We think it then very plain, that a preacher who ftudiously keeps Christianity in the back ground as something which incumbers him, and of which he would be as well pleased to get rid, is by no means doing his duty. Whether that religion is true or false, is another question; but, surely, no one who thinks it true ought to be ashamed of it, and no one who thinks it false ought to preach under its authority. The attempt then to preach morals as something separate from Christianity, is highly indecent, and has always a paltry and pitiful effect. Upon this fub. ject, nothing can be more strongly, or, indeed, happily expressed, than the following very admirable passage from the sermon just referred to. • I beseech you to consider,
(2.) What the morality is, which is industriously separated from the doctrines of Christianity, or is inculcated independent of its relation to them.
• When I say that morality is separated from Christianity, I do not mean to affirm, that this is always directly done. It happens more frequently, that the doctrines of the gospel are passed over in silence, or are treated as subjects which a very wife or enlightened man does not think it necessary minutely to consider ; while moral duties are stated, with few exceptions, as if they had no reference to them.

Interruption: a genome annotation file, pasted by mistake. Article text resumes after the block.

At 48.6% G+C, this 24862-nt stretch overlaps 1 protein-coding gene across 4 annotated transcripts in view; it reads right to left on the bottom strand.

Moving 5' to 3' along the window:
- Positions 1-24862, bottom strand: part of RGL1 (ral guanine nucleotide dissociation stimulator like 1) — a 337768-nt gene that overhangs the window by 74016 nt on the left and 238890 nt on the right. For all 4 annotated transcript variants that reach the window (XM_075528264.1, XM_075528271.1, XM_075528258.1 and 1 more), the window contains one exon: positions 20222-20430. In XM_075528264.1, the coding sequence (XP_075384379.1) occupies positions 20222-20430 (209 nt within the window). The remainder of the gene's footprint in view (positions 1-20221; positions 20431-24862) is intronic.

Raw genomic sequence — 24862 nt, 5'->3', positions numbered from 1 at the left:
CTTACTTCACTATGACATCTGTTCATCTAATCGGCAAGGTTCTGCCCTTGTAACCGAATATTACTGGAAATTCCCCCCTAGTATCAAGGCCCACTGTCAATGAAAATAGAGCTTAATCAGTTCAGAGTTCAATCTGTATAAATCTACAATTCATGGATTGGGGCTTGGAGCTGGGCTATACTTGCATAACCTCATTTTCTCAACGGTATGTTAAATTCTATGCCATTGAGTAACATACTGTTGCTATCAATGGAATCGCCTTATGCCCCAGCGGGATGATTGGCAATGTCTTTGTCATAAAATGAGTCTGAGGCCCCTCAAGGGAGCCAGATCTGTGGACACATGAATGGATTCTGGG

• Is the morality which is thus inculcated, the pure, the universal, the watchful, or the uniform morality represented in the gospel? On the contrary, it is a morality which has feldom any relation to God, or to the duties which we owe to him; a morality which applies chiefly, or entirely, to our present interests; the morality which the fashion, or the general manners of the world require ; the morality. which decives its chicf motives from present fituations, and froin prefent events;